RTI & Political Parties – RSTV: The Big Picture

Should Political Parties be brought under the ambit of RTI?

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RTI vs National Parties
RTI vs National Parties

GS II – Important aspects of governance, transparency and accountability, e-governance- applications,models, successes, limitations, and potential; citizens charters, transparency & accountability and institutional and other measures.

 

Context:

CIC on June 3rd, 2013 ordered that, the 6 national parties the BJP, the Congress, the BSP, the NCP, the CPI and the CPI-M  are under the ambit of RTI Act. It also recognised the political parties as public body under RTI Act.(Trinamool Congress was recognised as national party in 2016.)

The order has not been challenged in the higher courts but the political parties have refused to entertain the RTI applications directed at them. Several activists have approached the Supreme Court on the grounds of non-compliance of the CIC order and the matter is pending.

As of 31st May 2018, Election Commission of India clarified that national parties are public authorities under the RTI Act as declared by the Central Information Commission.

Should Political Parties be brought under the ambit of RTI?

Arguments in favour:

  • According to Section 29C of the Representation of the People Act, 1951, any contributions above Rs 20,000 to political parties are to be reported. In order to bypass this check, political parties take donations in cash under Rs 20,000 and not declare their source. A study conducted by the Association of Democratic Reforms found that 70% of the funding to political parties comes from ‘unknown’ sources.
  • Big businesses and corporate houses are major donors of political parties, they get favours in return when the parties they fund come to power. Most of the donations are made illegally, through off-the-books transactions, and the parties repay their benefactors in terms of policy concessions or amendments to rules.
  • Many business houses support more than one party, extending donations both legally and illegally as black money. Thus, requiring political parties to open up their financial transactions, the donations they receive and the expenses they incur, to public scrutiny is imperative to bring down levels of corruption and make them more accountable.
  • Parties have been given 100% exemption from Income Tax, prime property in Lutyens Delhi and in different parts of the country. Further, they are given free electoral rolls, free air time on the All India Radio which are all direct benefits from public money.

If we take an average, six national parties alone have collectively declared an income of Rs 843.48 crore every year since 2004-05. In addition to this, they are exempted from paying income tax under the law as long as they file their income tax return every assessment year.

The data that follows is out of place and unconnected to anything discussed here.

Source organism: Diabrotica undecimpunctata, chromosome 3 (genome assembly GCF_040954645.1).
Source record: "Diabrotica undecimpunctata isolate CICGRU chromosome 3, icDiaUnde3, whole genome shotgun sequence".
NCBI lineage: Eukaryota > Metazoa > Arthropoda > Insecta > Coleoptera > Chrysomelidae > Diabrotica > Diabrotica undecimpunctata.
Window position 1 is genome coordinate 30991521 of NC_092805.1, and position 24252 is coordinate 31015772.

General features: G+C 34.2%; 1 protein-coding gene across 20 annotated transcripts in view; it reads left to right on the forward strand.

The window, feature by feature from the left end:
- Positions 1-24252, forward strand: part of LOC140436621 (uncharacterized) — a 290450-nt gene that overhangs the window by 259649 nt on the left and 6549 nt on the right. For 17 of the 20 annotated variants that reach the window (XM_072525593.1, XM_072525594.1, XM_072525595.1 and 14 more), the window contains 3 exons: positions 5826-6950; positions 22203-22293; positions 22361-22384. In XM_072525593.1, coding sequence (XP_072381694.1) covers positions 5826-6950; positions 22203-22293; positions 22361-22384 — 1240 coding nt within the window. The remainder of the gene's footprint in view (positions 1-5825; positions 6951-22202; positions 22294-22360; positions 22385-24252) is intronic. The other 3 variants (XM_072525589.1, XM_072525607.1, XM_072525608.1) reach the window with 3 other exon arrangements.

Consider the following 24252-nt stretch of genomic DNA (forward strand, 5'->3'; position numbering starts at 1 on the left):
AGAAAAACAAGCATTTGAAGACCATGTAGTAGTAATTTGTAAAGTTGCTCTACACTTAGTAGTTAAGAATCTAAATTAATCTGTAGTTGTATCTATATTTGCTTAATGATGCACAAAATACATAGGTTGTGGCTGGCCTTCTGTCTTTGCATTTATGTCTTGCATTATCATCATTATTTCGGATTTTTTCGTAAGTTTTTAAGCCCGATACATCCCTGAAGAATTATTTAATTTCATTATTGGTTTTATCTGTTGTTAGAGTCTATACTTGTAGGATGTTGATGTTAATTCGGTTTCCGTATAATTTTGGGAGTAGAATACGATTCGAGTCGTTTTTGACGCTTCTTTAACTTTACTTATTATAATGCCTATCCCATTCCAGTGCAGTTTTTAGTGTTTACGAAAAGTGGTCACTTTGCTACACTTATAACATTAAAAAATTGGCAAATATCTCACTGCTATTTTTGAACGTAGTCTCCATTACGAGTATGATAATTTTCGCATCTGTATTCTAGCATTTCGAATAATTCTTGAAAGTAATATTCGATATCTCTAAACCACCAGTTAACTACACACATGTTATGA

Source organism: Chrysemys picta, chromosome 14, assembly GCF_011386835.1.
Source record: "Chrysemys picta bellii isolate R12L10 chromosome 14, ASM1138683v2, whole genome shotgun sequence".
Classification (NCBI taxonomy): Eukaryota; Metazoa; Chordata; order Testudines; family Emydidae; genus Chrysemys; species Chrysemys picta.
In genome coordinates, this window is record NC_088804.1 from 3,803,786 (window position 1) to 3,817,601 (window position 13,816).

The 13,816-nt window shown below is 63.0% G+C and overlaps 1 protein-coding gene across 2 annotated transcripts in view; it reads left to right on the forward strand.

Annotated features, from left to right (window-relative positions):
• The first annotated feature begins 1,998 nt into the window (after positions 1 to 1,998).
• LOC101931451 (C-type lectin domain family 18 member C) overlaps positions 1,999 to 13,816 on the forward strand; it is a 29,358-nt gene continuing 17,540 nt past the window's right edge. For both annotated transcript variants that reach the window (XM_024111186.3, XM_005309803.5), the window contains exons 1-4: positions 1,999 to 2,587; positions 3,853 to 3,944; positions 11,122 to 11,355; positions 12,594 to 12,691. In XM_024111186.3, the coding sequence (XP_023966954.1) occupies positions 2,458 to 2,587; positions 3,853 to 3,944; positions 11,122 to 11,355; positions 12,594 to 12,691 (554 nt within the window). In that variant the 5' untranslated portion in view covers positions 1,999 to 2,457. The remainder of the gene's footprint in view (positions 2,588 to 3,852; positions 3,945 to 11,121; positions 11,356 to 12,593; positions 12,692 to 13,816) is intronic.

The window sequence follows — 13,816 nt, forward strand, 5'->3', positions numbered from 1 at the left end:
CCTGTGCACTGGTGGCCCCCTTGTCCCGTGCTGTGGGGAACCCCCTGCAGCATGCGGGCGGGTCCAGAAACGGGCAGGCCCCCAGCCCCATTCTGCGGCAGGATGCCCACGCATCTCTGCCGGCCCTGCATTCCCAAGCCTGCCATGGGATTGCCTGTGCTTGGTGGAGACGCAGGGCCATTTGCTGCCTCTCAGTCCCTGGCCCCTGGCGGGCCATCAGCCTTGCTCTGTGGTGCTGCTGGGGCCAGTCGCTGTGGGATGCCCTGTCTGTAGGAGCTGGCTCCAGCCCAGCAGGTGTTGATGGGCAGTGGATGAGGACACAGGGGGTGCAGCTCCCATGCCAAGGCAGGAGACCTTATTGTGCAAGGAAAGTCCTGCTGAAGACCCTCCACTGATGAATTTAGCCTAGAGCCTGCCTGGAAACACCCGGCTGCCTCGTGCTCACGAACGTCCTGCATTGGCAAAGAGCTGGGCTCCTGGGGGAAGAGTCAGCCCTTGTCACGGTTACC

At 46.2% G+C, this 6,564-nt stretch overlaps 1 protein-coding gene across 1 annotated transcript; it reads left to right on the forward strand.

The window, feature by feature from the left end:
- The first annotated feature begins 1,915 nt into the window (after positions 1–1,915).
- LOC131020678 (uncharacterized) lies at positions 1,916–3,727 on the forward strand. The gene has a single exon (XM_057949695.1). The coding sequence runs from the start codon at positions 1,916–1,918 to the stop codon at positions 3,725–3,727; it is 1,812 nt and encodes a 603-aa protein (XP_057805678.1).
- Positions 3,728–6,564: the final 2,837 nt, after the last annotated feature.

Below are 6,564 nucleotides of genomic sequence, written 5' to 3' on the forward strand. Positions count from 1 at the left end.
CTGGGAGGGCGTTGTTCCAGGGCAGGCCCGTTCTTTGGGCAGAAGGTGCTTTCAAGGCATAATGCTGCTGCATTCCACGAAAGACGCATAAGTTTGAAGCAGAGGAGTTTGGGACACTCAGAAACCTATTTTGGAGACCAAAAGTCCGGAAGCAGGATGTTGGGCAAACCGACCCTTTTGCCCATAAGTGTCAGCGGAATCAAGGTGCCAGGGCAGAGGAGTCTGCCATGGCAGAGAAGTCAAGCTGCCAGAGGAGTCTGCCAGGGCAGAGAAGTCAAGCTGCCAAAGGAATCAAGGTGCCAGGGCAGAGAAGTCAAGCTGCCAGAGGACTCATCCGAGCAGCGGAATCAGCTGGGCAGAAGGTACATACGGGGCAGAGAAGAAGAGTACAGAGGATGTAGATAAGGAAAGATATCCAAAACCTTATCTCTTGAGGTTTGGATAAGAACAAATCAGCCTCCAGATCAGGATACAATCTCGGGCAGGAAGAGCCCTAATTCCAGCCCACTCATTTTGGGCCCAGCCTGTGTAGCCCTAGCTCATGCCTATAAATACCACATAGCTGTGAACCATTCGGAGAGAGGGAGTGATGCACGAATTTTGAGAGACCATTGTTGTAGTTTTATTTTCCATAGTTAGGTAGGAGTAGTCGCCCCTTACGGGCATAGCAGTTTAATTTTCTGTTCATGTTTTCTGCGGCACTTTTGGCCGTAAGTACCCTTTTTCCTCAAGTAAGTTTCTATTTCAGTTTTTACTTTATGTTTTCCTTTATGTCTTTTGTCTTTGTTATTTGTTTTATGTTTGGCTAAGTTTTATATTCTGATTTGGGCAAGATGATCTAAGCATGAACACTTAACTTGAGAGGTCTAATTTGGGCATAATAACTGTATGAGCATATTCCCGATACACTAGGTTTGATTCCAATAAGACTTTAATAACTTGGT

Arguments Against:

  • National political parties have been claiming that they are transparent because their finances are already in the public domain, in the form of IT returns to Income tax department and the cash donation disclosure to election commission under Representation of the People Act, 1951.
  • Political Parties argue that there is a difference between funding and rebate. Further, when it comes to rebate, there are many NGO’s which work in the country which should be under the purview of the RTI. Apart from NGO’s, a lot of media houses should also come under its purview then.
  • They also fear that, internal function mechanism of parties will be exposed if parties are under RTI. Moreover, they may even get RTI pleas from their own party members regarding decisions of the leadership.

Supreme Court and RTI

In State of UP vs Raj Narain (1975), the apex court declared that right to freedom of speech and expression guaranteed by Article 19(1)(a) included the right to know every public act, everything that is done in a public way and by their public functionaries.

In S.P.Gupta vs Union of India & others (1981), the Supreme Court reiterated the same. In People’s Union of Civil Liberties vs UOI (2004), the right to information was further elevated to the status of a human right, necessary for making governance transparent and accountable. It also emphasised that governance must be made participatory.

The Way Forward

  • There is a serious shortcoming in the RTI Act. Unlike most of the laws of this kind, there is no provision for the CIC to enforce its own decisions. Hence CIC must be given more teeth to implement its decisions akin to contempt of court proceedings.
  • Regarding fears of disclosure of internal functioning, political parties can be exempted from revealing such sensitive or critical information.
  • In conclusion, it is strongly believed that public opinion will have to be built up more. With strong public opinion, seeking more transparency in the functioning of every institution, and not just the political parties is perhaps the only way forward. This has to be coupled with a clear verdict from the highest court of the land.

Information is an antidote to corruption; it limits abuse of discretion, protects civil liberties, encourages people’s participation and brings awareness of laws and policies.

The basic premise on which democracy operates is transparency, therefore the first step towards securing our Indian democracy is to demand transparency in the funding of political parties.